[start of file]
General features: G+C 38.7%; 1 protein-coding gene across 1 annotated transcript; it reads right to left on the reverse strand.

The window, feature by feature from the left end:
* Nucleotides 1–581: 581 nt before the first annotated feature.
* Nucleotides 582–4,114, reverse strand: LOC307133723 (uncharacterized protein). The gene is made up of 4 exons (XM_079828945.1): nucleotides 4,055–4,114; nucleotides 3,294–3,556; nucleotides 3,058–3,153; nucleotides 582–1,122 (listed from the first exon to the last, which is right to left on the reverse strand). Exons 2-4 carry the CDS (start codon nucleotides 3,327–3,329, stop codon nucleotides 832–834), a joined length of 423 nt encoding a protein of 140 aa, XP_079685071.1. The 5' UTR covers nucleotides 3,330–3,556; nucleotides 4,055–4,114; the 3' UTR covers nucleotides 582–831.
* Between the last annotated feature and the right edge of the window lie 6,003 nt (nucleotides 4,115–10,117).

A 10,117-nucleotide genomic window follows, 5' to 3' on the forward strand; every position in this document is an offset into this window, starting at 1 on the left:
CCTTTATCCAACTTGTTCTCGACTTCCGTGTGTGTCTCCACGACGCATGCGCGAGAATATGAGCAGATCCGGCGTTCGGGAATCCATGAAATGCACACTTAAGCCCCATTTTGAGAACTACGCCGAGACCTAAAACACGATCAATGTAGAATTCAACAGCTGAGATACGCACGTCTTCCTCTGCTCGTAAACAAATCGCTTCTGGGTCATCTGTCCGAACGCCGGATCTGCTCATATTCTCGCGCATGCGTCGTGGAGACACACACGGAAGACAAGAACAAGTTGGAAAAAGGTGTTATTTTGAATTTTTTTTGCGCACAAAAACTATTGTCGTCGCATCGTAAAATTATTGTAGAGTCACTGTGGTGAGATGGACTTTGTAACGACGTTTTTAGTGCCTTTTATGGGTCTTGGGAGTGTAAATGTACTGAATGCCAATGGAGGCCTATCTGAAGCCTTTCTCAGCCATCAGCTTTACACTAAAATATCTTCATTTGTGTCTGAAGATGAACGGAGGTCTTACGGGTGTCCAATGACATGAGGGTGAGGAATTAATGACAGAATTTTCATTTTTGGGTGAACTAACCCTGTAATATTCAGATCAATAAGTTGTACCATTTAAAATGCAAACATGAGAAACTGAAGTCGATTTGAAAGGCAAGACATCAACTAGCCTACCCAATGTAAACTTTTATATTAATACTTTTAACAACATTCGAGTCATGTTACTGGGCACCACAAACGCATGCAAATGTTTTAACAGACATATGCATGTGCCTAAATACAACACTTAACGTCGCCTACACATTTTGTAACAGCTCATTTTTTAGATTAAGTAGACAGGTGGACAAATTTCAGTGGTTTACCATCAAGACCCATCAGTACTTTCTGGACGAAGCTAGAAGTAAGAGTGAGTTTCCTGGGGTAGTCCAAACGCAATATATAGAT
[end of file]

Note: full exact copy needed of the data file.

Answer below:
General features: G+C 38.7%; 1 protein-coding gene across 1 annotated transcript; it reads right to left on the reverse strand.

The window, feature by feature from the left end:
* Nucleotides 1–581: 581 nt before the first annotated feature.
* Nucleotides 582–4,114, reverse strand: LOC307133723 (uncharacterized protein). The gene is made up of 4 exons (XM_079828945.1): nucleotides 4,055–4,114; nucleotides 3,294–3,556; nucleotides 3,058–3,153; nucleotides 582–1,122 (listed from the first exon to the last, which is right to left on the reverse strand). Exons 2-4 carry the CDS (start codon nucleotides 3,327–3,329, stop codon nucleotides 832–834), a joined length of 423 nt encoding a protein of 140 aa, XP_079685071.1. The 5' UTR covers nucleotides 3,330–3,556; nucleotides 4,055–4,114; the 3' UTR covers nucleotides 582–831.
* Between the last annotated feature and the right edge of the window lie 6,003 nt (nucleotides 4,115–10,117).

A 10,117-nucleotide genomic window follows, 5' to 3' on the forward strand; every position in this document is an offset into this window, starting at 1 on the left:
CCTTTATCCAACTTGTTCTCGACTTCCGTGTGTGTCTCCACGACGCATGCGCGAGAATATGAGCAGATCCGGCGTTCGGGAATCCATGAAATGCACACTTAAGCCCCATTTTGAGAACTACGCCGAGACCTAAAACACGATCAATGTAGAATTCAACAGCTGAGATACGCACGTCTTCCTCTGCTCGTAAACAAATCGCTTCTGGGTCATCTGTCCGAACGCCGGATCTGCTCATATTCTCGCGCATGCGTCGTGGAGACACACACGGAAGACAAGAACAAGTTGGAAAAAGGTGTTATTTTGAATTTTTTTTGCGCACAAAAACTATTGTCGTCGCATCGTAAAATTATTGTAGAGTCACTGTGGTGAGATGGACTTTGTAACGACGTTTTTAGTGCCTTTTATGGGTCTTGGGAGTGTAAATGTACTGAATGCCAATGGAGGCCTATCTGAAGCCTTTCTCAGCCATCAGCTTTACACTAAAATATCTTCATTTGTGTCTGAAGATGAACGGAGGTCTTACGGGTGTCCAATGACATGAGGGTGAGGAATTAATGACAGAATTTTCATTTTTGGGTGAACTAACCCTGTAATATTCAGATCAATAAGTTGTACCATTTAAAATGCAAACATGAGAAACTGAAGTCGATTTGAAAGGCAAGACATCAACTAGCCTACCCAATGTAAACTTTTATATTAATACTTTTAACAACATTCGAGTCATGTTACTGGGCACCACAAACGCATGCAAATGTTTTAACAGACATATGCATGTGCCTAAATACAACACTTAACGTCGCCTACACATTTTGTAACAGCTCATTTTTTAGATTAAGTAGACAGGTGGACAAATTTCAGTGGTTTACCATCAAGACCCATCAGTACTTTCTGGACGAAGCTAGAAGTAAGAGTGAGTTTCCTGGGGTAGTCCAAACGCAATATATAGAT